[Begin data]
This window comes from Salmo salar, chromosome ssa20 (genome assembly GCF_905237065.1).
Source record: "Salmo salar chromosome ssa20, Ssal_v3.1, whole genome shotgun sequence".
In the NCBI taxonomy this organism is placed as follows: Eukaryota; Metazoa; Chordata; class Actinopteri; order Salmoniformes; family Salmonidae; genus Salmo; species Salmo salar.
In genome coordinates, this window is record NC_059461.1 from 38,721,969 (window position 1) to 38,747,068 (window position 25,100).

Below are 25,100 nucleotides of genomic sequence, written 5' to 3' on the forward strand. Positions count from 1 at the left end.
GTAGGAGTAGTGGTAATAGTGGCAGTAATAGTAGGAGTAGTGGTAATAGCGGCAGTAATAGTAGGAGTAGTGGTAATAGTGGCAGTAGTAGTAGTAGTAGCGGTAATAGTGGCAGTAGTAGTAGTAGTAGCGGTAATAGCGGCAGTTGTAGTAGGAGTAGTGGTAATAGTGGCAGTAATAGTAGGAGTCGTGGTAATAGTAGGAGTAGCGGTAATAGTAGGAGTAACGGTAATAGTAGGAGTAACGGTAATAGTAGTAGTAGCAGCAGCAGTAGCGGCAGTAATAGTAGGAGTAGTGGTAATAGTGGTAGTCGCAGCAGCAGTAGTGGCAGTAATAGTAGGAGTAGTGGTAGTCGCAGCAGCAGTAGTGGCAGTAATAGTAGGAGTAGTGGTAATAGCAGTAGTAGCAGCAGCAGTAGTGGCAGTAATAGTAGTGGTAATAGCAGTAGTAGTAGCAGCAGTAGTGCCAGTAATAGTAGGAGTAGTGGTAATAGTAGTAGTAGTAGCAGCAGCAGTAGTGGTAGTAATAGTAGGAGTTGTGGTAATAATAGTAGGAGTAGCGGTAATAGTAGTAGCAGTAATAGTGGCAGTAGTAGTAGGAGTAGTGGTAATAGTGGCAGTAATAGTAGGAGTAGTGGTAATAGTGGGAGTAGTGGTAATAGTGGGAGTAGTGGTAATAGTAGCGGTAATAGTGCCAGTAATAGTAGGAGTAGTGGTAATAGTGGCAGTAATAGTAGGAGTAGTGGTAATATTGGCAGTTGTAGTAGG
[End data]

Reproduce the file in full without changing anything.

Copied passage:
This window comes from Salmo salar, chromosome ssa20 (genome assembly GCF_905237065.1).
Source record: "Salmo salar chromosome ssa20, Ssal_v3.1, whole genome shotgun sequence".
In the NCBI taxonomy this organism is placed as follows: Eukaryota; Metazoa; Chordata; class Actinopteri; order Salmoniformes; family Salmonidae; genus Salmo; species Salmo salar.
In genome coordinates, this window is record NC_059461.1 from 38,721,969 (window position 1) to 38,747,068 (window position 25,100).

Below are 25,100 nucleotides of genomic sequence, written 5' to 3' on the forward strand. Positions count from 1 at the left end.
GTAGGAGTAGTGGTAATAGTGGCAGTAATAGTAGGAGTAGTGGTAATAGCGGCAGTAATAGTAGGAGTAGTGGTAATAGTGGCAGTAGTAGTAGTAGTAGCGGTAATAGTGGCAGTAGTAGTAGTAGTAGCGGTAATAGCGGCAGTTGTAGTAGGAGTAGTGGTAATAGTGGCAGTAATAGTAGGAGTCGTGGTAATAGTAGGAGTAGCGGTAATAGTAGGAGTAACGGTAATAGTAGGAGTAACGGTAATAGTAGTAGTAGCAGCAGCAGTAGCGGCAGTAATAGTAGGAGTAGTGGTAATAGTGGTAGTCGCAGCAGCAGTAGTGGCAGTAATAGTAGGAGTAGTGGTAGTCGCAGCAGCAGTAGTGGCAGTAATAGTAGGAGTAGTGGTAATAGCAGTAGTAGCAGCAGCAGTAGTGGCAGTAATAGTAGTGGTAATAGCAGTAGTAGTAGCAGCAGTAGTGCCAGTAATAGTAGGAGTAGTGGTAATAGTAGTAGTAGTAGCAGCAGCAGTAGTGGTAGTAATAGTAGGAGTTGTGGTAATAATAGTAGGAGTAGCGGTAATAGTAGTAGCAGTAATAGTGGCAGTAGTAGTAGGAGTAGTGGTAATAGTGGCAGTAATAGTAGGAGTAGTGGTAATAGTGGGAGTAGTGGTAATAGTGGGAGTAGTGGTAATAGTAGCGGTAATAGTGCCAGTAATAGTAGGAGTAGTGGTAATAGTGGCAGTAATAGTAGGAGTAGTGGTAATATTGGCAGTTGTAGTAGG